Effects of early liothyronine consumption after radioiodine therapy on accumulated dose and exposure rate in patients with thyroid carcinoma

Document Type: Original Article

Authors

1 Department of Medical Physics and Medical Engineering, School of Medicine, Isfahan University of Medical Sciences, Isfahan, Iran

2 Nuclear Medicine Department, School of Medicine, Isfahan University of Medical Sciences, Isfahan, Iran

Abstract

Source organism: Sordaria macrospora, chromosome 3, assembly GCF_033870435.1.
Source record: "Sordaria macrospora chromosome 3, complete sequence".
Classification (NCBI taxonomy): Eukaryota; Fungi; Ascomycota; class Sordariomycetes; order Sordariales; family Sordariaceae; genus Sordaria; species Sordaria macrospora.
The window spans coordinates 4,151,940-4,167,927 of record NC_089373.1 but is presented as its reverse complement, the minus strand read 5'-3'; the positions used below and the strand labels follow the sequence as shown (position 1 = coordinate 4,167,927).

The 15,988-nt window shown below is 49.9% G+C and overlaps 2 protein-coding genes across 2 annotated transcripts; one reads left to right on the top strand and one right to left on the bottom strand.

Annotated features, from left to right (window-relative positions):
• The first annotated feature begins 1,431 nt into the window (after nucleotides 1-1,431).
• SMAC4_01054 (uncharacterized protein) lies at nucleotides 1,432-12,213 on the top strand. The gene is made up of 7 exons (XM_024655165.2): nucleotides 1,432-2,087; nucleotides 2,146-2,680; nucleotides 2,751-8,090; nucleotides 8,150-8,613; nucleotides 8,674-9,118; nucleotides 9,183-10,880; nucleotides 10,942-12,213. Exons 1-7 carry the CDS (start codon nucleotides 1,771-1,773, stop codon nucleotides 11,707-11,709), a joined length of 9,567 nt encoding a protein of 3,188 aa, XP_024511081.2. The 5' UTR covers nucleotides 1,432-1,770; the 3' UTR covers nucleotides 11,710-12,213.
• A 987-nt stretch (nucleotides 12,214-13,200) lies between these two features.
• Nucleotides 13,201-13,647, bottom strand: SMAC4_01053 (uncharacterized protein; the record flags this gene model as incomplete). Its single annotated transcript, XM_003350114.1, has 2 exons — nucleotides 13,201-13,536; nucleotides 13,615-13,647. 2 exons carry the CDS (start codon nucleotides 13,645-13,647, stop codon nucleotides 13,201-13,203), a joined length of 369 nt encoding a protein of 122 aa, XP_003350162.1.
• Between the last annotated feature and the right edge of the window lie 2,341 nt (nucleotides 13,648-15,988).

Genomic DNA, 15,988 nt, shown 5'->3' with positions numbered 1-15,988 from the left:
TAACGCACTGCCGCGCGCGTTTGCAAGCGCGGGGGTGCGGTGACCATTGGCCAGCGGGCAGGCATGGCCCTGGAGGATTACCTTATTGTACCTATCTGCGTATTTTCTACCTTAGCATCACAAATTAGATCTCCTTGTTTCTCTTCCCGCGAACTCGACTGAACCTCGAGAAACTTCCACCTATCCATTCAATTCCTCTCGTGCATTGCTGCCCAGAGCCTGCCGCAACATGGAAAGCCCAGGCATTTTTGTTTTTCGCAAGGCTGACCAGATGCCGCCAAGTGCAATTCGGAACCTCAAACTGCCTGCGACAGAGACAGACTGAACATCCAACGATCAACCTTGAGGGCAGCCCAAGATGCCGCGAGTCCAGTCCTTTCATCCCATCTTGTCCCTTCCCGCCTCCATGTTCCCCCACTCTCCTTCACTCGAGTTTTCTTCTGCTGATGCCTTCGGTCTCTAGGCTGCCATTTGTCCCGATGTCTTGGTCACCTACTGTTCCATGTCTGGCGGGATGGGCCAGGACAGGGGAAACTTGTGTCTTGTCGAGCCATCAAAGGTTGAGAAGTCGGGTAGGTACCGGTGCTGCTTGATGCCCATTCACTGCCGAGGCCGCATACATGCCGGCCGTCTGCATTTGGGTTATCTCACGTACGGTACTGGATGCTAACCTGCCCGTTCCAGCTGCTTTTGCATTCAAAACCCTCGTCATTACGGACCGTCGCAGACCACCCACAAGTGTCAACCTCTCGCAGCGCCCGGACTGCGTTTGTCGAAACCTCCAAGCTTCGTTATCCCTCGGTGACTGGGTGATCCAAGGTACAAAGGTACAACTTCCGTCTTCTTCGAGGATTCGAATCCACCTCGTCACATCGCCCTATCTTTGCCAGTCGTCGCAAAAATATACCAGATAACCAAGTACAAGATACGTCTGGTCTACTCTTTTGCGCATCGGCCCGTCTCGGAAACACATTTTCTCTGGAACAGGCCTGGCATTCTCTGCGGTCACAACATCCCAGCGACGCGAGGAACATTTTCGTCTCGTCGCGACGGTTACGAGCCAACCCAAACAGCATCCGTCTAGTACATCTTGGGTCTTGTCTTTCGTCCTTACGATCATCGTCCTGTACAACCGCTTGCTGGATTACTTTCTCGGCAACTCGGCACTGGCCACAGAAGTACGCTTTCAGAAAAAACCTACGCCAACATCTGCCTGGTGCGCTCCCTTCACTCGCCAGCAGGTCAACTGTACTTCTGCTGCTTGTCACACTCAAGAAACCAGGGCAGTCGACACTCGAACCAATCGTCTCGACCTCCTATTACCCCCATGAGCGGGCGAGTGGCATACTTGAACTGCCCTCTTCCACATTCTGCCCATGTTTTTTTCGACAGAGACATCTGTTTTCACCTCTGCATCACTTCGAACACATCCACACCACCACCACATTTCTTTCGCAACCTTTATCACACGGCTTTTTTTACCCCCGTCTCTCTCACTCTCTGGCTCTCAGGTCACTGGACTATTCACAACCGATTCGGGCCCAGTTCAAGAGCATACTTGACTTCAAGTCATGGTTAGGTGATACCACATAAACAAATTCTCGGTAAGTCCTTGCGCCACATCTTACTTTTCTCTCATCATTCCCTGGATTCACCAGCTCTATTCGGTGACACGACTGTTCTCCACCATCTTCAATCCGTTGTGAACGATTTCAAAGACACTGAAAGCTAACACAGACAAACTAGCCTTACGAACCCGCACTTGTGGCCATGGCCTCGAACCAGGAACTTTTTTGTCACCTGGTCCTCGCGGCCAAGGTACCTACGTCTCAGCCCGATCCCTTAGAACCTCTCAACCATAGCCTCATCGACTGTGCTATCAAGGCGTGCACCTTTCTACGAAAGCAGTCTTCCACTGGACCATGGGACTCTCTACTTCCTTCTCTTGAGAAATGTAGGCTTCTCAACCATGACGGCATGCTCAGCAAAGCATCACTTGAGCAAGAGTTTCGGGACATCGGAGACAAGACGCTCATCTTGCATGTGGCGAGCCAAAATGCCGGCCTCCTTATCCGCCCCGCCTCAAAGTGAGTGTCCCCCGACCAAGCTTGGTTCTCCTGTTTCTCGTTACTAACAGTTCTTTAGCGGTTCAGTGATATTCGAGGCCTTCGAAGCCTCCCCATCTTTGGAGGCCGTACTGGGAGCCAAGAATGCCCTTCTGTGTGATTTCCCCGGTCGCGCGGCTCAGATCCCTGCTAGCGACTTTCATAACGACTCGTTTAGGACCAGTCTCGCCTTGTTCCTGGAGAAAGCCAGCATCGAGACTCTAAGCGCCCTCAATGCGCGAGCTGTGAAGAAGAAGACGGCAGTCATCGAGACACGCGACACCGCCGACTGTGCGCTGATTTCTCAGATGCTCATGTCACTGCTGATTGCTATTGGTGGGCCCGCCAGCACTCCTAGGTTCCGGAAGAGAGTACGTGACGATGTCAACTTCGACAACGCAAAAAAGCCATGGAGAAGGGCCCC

Introduction: Patients administered with a therapeutic dose of 131I for thyroid cancer treatment are potential sources of unacceptably high radiation exposure to other individuals, particularly the patient's immediate family members. The aim of this study is to investigate effects of early liothyronine consumption after radio-iodine therapy on accumulated dose and exposure rate in patients with thyroid carcinoma. This study was also undertaken to provide specific guidelines as to when 131I treated thyroid cancer patients may be safe to resume close contact with their family members. Methods: Forty patients treated postoperatively by 131I for the first time were studied. These patients were divided into two groups of twenty (group 1 with liothyronine and group 2 without liothyronine). The administered dose was 100 mCi for all patients. Thermoluminescent dosimeter chips were placed on the neck of the patients to measure thyroid dose. Liothyronine was administered 24 h after iodine therapy. Accumulated dose was measured at 12, 24, 36 and 48 h after iodine therapy. Exposure rate was also measured at 0.5, 1 and 1.5 meters from the patient's body axis with Geiger-Muller detectors at discharge time and one week later. Results: The findings indicated that liothyronine reduces accumulated dose of thyroid and stimulates rapid washout from the body after 48 h. The patient exposure rate was significantly higher in group 2 during or one week following discharge from the hospital. Conclusion: This study shows that liothyronine consumption decreases the exposure rate of patients at discharge time to the levels lower than that recommended by regulatory organizations.

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